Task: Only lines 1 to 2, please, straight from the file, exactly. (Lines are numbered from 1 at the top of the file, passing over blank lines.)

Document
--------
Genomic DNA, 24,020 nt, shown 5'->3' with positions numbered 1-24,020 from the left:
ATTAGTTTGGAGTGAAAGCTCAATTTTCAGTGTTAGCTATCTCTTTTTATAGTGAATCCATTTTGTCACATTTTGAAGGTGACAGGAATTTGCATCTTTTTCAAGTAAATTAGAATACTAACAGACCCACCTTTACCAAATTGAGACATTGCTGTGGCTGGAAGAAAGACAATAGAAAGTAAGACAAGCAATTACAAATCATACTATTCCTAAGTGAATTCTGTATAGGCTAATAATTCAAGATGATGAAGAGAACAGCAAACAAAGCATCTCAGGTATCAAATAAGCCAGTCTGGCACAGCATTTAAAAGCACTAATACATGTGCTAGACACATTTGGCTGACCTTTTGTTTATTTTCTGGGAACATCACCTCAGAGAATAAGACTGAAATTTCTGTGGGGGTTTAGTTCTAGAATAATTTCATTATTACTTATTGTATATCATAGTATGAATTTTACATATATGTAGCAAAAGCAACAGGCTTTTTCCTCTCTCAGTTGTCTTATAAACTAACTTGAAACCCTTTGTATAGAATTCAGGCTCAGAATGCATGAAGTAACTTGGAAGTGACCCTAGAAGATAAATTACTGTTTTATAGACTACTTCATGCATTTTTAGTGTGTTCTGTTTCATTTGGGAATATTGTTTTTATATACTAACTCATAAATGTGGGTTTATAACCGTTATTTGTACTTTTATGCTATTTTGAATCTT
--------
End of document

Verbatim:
Genomic DNA, 24,020 nt, shown 5'->3' with positions numbered 1-24,020 from the left:
ATTAGTTTGGAGTGAAAGCTCAATTTTCAGTGTTAGCTATCTCTTTTTATAGTGAATCCATTTTGTCACATTTTGAAGGTGACAGGAATTTGCATCTTTTTCAAGTAAATTAGAATACTAACAGACCCACCTTTACCAAATTGAGACATTGCTGTGGCTGGAAGAAAGACAATAGAAAGTAAGACAAGCAATTACAAATCATACTATTCCTAAGTGAATTCTGTATAGGCTAATAATTCAAGATGATGAAGAGAACAGCAAACAAAGCATCTCAGGTATCAAATAAGCCAGTCTGGCACAGCATTTAAAAGCACTAATACATGTGCTAGACACATTTGGCTGACCTTTTGTTTATTTTCTGGGAACATCACCTCAGAGAATAAGACTGAAATTTCTGTGGGGGTTTAGTTCTAGAATAATTTCATTATTACTTATTGTATATCATAGTATGAATTTTACATATATGTAGCAAAAGCAACAGGCTTTTTCCTCTCTCAGTTGTCTTATAAACTAACTTGAAACCCTTTGTATAGAATTCAGGCTCAGAATGCATGAAGTAACTTGGAAGTGACCCTAGAAGATAAATTACTGTTTTATAGACTACTTCATGCATTTTTAGTGTGTTCTGTTTCATTTGGGAATATTGTTTTTATATACTAACTCATAAATGTGGGTTTATAACCGTTATTTGTACTTTTATGCTATTTTGAATCTT